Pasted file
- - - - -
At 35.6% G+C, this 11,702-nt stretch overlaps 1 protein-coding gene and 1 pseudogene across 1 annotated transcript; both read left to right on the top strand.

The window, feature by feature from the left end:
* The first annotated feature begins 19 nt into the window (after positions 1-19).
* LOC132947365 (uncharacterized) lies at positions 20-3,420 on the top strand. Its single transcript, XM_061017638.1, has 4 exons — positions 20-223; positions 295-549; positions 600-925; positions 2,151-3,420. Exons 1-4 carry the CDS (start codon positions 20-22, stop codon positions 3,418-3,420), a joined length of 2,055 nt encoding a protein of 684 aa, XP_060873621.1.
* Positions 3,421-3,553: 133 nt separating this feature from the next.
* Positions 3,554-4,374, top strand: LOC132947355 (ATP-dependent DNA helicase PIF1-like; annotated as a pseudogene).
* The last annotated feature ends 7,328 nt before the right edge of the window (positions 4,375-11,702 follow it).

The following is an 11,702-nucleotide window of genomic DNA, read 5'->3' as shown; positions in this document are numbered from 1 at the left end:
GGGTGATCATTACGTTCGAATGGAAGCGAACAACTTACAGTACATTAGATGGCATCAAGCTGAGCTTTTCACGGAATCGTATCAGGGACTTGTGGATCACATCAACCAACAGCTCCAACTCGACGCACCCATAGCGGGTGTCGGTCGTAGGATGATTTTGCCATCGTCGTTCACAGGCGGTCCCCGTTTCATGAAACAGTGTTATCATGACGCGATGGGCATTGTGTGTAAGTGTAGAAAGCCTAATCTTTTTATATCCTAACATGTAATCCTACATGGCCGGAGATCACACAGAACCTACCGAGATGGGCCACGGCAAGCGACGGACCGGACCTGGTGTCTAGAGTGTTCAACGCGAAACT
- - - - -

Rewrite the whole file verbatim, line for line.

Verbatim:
At 35.6% G+C, this 11,702-nt stretch overlaps 1 protein-coding gene and 1 pseudogene across 1 annotated transcript; both read left to right on the top strand.

The window, feature by feature from the left end:
* The first annotated feature begins 19 nt into the window (after positions 1-19).
* LOC132947365 (uncharacterized) lies at positions 20-3,420 on the top strand. Its single transcript, XM_061017638.1, has 4 exons — positions 20-223; positions 295-549; positions 600-925; positions 2,151-3,420. Exons 1-4 carry the CDS (start codon positions 20-22, stop codon positions 3,418-3,420), a joined length of 2,055 nt encoding a protein of 684 aa, XP_060873621.1.
* Positions 3,421-3,553: 133 nt separating this feature from the next.
* Positions 3,554-4,374, top strand: LOC132947355 (ATP-dependent DNA helicase PIF1-like; annotated as a pseudogene).
* The last annotated feature ends 7,328 nt before the right edge of the window (positions 4,375-11,702 follow it).

The following is an 11,702-nucleotide window of genomic DNA, read 5'->3' as shown; positions in this document are numbered from 1 at the left end:
GGGTGATCATTACGTTCGAATGGAAGCGAACAACTTACAGTACATTAGATGGCATCAAGCTGAGCTTTTCACGGAATCGTATCAGGGACTTGTGGATCACATCAACCAACAGCTCCAACTCGACGCACCCATAGCGGGTGTCGGTCGTAGGATGATTTTGCCATCGTCGTTCACAGGCGGTCCCCGTTTCATGAAACAGTGTTATCATGACGCGATGGGCATTGTGTGTAAGTGTAGAAAGCCTAATCTTTTTATATCCTAACATGTAATCCTACATGGCCGGAGATCACACAGAACCTACCGAGATGGGCCACGGCAAGCGACGGACCGGACCTGGTGTCTAGAGTGTTCAACGCGAAACT